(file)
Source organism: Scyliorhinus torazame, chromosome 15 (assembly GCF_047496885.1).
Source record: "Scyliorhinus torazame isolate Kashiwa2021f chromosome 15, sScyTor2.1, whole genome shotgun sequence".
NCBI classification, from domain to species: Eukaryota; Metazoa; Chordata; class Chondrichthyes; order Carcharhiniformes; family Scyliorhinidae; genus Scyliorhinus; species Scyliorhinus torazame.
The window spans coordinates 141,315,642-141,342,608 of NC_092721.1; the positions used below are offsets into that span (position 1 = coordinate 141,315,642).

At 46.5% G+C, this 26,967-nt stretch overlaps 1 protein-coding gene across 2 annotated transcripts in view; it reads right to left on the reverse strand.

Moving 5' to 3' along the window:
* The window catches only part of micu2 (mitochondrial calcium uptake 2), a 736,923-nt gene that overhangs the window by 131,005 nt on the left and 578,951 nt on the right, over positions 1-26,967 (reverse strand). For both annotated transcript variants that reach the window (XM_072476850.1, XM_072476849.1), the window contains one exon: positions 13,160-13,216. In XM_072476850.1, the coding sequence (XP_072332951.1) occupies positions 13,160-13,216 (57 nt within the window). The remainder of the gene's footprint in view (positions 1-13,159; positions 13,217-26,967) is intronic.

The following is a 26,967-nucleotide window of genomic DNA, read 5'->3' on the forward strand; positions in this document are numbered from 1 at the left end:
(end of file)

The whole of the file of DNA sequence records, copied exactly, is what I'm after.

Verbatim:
Source organism: Scyliorhinus torazame, chromosome 15 (assembly GCF_047496885.1).
Source record: "Scyliorhinus torazame isolate Kashiwa2021f chromosome 15, sScyTor2.1, whole genome shotgun sequence".
NCBI classification, from domain to species: Eukaryota; Metazoa; Chordata; class Chondrichthyes; order Carcharhiniformes; family Scyliorhinidae; genus Scyliorhinus; species Scyliorhinus torazame.
The window spans coordinates 141,315,642-141,342,608 of NC_092721.1; the positions used below are offsets into that span (position 1 = coordinate 141,315,642).

At 46.5% G+C, this 26,967-nt stretch overlaps 1 protein-coding gene across 2 annotated transcripts in view; it reads right to left on the reverse strand.

Moving 5' to 3' along the window:
* The window catches only part of micu2 (mitochondrial calcium uptake 2), a 736,923-nt gene that overhangs the window by 131,005 nt on the left and 578,951 nt on the right, over positions 1-26,967 (reverse strand). For both annotated transcript variants that reach the window (XM_072476850.1, XM_072476849.1), the window contains one exon: positions 13,160-13,216. In XM_072476850.1, the coding sequence (XP_072332951.1) occupies positions 13,160-13,216 (57 nt within the window). The remainder of the gene's footprint in view (positions 1-13,159; positions 13,217-26,967) is intronic.

The following is a 26,967-nucleotide window of genomic DNA, read 5'->3' on the forward strand; positions in this document are numbered from 1 at the left end: